By Bernie Pacyniak
Editor in Chief
It was one of those days at the office, you know, a grind. Anyway, when I typically arrive home from work, after battling ninnies who drive while speaking on their cell phones ― or worse yet ― texting as opposed to concentrating on the road, I’m looking for some down time.
Thus, no internet, no phone calls, just some soothing jazz, a glass of wine (or two) and preparations for a lovely meal. You can imagine how agreeable I am on the phone when a fundraiser (no matter how noble their cause) tries to disturb my peace. Or worse yet, those earnest college students trying to sell subscriptions who knock on my door.
As it so happened the other day, I hear a knock on my door. Immediately, the steam began to build within me, just like those classic cartoon characters. As I approached the door, I nearly did a double take. At first
glance, it looked like a younger version of my son, who’s 32.
Alright, so I’ll try to be nice, I told myself.
Seconds after I opened the door, thinking I’m letting hot and humid air into my house listening to this young man, I caught the words “Stop subsidizing child obesity.”
Okay, this is a subject I’m familiar, so I listened to his spiel. He began throwing out some names, names I’m also familiar with, such as Cargill, ADM, Monsanto.
Well, the gist of his argument was that the government is subsidizing these agricultural giants, thus allowing them to produce “corn syrup and trans fats” cheaper than real food. According to Illinois Public Interest Research Group (PIRG)’s pamphlet (I asked the lad to give it to me so I could ponder this issue more; see, I was nice), “since 1985, the federal government has spent more than $245 billion on subsidies that artificially lower the cost of high-calorie, high-fat foods.”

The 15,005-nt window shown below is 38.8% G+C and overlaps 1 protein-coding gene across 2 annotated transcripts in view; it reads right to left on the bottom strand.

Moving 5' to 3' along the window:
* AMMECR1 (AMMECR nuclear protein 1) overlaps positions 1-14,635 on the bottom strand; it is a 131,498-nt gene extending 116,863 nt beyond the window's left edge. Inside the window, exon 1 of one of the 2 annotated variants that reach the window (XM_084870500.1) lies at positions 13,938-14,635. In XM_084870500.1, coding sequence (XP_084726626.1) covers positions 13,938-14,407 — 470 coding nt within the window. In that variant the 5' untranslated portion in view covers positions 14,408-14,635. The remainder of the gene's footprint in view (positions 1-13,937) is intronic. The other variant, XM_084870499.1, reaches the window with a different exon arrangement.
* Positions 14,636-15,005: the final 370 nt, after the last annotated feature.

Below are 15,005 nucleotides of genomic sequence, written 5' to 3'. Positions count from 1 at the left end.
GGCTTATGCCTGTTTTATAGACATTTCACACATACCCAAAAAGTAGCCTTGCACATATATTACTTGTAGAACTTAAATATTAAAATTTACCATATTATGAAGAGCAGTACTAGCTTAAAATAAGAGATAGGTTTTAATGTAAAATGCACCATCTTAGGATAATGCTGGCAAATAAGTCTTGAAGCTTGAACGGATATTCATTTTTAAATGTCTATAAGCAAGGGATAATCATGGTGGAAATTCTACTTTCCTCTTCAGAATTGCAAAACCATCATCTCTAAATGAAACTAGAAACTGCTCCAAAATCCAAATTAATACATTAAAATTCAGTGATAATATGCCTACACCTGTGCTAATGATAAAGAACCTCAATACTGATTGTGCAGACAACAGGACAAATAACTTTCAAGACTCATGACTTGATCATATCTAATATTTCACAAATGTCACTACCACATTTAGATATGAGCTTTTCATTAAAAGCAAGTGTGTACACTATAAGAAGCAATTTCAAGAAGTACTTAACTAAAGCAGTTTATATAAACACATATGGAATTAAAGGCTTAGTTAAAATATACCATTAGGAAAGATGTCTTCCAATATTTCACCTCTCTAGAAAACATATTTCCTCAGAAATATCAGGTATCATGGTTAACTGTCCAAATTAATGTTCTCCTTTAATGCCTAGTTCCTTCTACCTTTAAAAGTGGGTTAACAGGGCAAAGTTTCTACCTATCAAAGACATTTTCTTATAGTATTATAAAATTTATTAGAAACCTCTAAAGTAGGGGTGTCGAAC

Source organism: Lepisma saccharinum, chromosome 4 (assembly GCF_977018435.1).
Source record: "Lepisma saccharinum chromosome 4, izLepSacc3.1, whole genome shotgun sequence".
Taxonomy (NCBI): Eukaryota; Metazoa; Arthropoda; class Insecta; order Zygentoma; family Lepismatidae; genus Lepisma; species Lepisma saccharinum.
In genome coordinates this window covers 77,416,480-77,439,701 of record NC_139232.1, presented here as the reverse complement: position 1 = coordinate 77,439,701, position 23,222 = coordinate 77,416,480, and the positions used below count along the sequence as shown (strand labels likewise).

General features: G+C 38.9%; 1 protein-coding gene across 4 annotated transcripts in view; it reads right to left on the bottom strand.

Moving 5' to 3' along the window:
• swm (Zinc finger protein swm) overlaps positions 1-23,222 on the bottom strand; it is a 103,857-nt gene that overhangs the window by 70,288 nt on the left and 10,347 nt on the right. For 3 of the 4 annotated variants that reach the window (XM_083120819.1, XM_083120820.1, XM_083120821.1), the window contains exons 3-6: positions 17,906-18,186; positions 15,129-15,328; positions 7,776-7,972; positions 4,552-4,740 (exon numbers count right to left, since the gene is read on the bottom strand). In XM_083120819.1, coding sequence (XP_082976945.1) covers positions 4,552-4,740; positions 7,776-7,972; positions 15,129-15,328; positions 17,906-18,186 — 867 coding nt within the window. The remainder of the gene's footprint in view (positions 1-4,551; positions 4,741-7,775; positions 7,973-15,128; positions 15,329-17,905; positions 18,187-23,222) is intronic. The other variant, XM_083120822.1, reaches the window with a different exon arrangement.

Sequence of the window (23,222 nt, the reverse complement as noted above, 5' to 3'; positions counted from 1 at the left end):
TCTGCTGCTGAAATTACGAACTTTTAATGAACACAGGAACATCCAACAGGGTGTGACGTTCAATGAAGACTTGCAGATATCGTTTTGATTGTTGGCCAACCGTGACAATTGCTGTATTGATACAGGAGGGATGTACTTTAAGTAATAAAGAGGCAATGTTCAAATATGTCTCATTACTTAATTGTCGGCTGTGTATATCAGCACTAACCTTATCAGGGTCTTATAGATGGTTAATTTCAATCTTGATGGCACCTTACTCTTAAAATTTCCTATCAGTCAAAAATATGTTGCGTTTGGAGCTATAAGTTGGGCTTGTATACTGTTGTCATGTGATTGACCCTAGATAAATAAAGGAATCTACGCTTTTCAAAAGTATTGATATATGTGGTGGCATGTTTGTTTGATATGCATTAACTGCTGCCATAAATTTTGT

The pamphlet included a chart that illustrated how fresh fruits and vegetables had risen 40% during the past 15 years while soft drinks had dropped more than 20%.
There are so many things wrong with this campaign I don’t know where to begin. Let’s start with agricultural subsidies, which can be both beneficial as well as self-servicing, as in our subsidized sugar policies.
But to lump all government agricultural subsidies as a part of a conspiracy to fatten up our youngsters is not only a stretch, it’s downright ludicrous. Illinois PIRG goes on to say “taxpayers would save $26 billion over the next five years” if those subsidies were eliminated.
The group then poses the question, “Why are Twinkies cheaper than carrots?” Well, could be that through the years, through innovation, automation and lean manufacturing, the baking community has squeezed costs of the process.
Moreover, as I recall, food costs in America as part of a household budget rank as one of the lowest in the world. It saddens me that such simplistic arguments are coming from what is probably a bona fide public interest group.
Nevertheless, it serves as a warning to our industry, which has encountered criticisms about its efforts with child labor issues in cocoa-growing countries as well as consumption of sweets by children and obesity.
I sense that confectionery companies, large and small, will be subject to more attacks in the future. Most likely, these attacks will be from organizations that have only the best intentions.
But as we all know, the road to perdition is paved with good intentions. It’s critical that we who work in the industry have a firm handle on a broad range of issues, from child labor efforts to agricultural programs, from nutritional labeling to marketing to children, from artificial colors to traceability.
Moreover, transparency must reign supreme on how companies and individuals conduct themselves. In this manner, we can ― through enlightened discussion ― remind those attacking us that conspiracy theories best work in Hollywood films and not complex and serious issues.
By the way, the movie JFK happened to be on the tube that night. Saw only the first part, so I can’t say Oliver Stone has yet convinced me about the government conspiracy. Good flick, though.